I mean, I get her. I get the fear, the desire not to be lumped in with those bad other people who do the bad things. I get the desire to continue to enjoy the privilege of not having to think about my race day to day. I’ve been a straight person in the group of LGBT folks, the man in the group of feminist women, the cis guy talking to transfolk. Hell, I’ve been the only white person at the dinner table more often than I can count. I get that desire to start out each interaction with a pat on the back to assure me that I’m “one of the good ones.”
Don’t do me that favor.
I’ve been exceedingly fortunate in this life to have met people who have been willing to school me when I get something wrong, when I make assumptions about people’s lives based on my own experience. I’ve been fortunate to have people willing to instruct me out of my ignorance about the world outside my skin, and to do so mostly patiently, but not always. Sometimes that instruction came with justifiable peeve, or even anger.
And like Walsh, I’ve occasionally wanted to wave my lefty bonafides in front of my critic of the moment to defuse the topic, to make it more academic and a bit less uncomfortably about me. I’ve protested that just because I’m white doesn’t mean I’m conservative, or rich, or racist — and if I am racist, it’s at least not the kind that prompts me to drag people behind my truck. Like Walsh does somewhat academically in her essay, I have protested that far from being a racist, I am in fact a Nice White Guy.
But I’m learning that that criticism, as has been said here before in other contexts, is a gift. That the person taking the time to engage with me is, to appropriate a phrase from this important 2007 essay by the blogger Nanette, giving me the benefit of the doubt.
Like I said, I get Walsh’s desire to protest that we’re not all bad. I suppose I’m kind of doing it myself with this post, making my views distinct from her seeming ignorance of race privilege. Except that my goal here isn’t to separate myself from Walsh the way she wants you to separate her from the Klan. She and I are basically the same, after all, with our defensivenesses and privileges worn slightly differently.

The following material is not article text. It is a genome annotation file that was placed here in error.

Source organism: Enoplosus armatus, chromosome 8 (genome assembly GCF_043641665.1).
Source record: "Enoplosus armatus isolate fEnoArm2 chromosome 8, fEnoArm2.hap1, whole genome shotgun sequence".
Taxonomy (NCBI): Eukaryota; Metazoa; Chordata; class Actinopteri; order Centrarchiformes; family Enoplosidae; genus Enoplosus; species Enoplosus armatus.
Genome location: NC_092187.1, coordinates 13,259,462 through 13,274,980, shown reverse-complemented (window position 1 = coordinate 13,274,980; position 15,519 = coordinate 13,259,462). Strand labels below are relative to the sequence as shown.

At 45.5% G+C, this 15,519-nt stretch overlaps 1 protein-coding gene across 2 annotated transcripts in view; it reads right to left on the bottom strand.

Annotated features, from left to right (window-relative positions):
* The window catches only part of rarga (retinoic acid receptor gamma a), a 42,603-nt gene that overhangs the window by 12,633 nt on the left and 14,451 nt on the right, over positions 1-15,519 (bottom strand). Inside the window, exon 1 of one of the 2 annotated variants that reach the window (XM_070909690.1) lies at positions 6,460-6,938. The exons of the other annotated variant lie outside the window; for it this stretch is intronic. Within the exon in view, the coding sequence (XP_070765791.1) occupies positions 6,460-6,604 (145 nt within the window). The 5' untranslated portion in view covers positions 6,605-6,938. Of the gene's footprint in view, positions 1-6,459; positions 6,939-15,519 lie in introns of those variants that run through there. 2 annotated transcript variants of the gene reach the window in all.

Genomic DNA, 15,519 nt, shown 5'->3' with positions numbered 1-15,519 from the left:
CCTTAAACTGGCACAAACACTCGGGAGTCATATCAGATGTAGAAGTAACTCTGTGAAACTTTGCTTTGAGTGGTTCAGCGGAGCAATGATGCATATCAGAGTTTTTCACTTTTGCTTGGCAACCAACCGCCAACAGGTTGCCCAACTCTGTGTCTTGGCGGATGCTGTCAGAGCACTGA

Rather, my intent here is to thank you for the hard work you’ve put in to change the whole conversation, which you continue despite prominent people like Walsh telling you you’re doing it wrong. In ways incremental and massive; whether you were a one-time commenter on my blog with a sharp word or, well, my ex-wife who offered me two decades of private instruction in precisely where my white privilege lay; whether we’ve spoken directly at all or you’ve dissected a post of mine on your Tumblr or I’ve read something you wrote about something else and didn’t weigh in…
Well, I’m weighing in now. Thank you. You’re making the world a better place by speaking your mind candidly. Eventually, more of us will listen more of the time.
And don’t be too unnerved by Walsh’s admonition that whites need to be insulated from the scorn of people of color because “Democrats still need white support.” It’s an ugly threat on her part, but it’s an idle threat. Some of us don’t change our basic sense of ethics just because someone called us a name. I’m pretty sure Walsh is one of us, deep down. Yesterday’s essay just wasn’t some of her best work.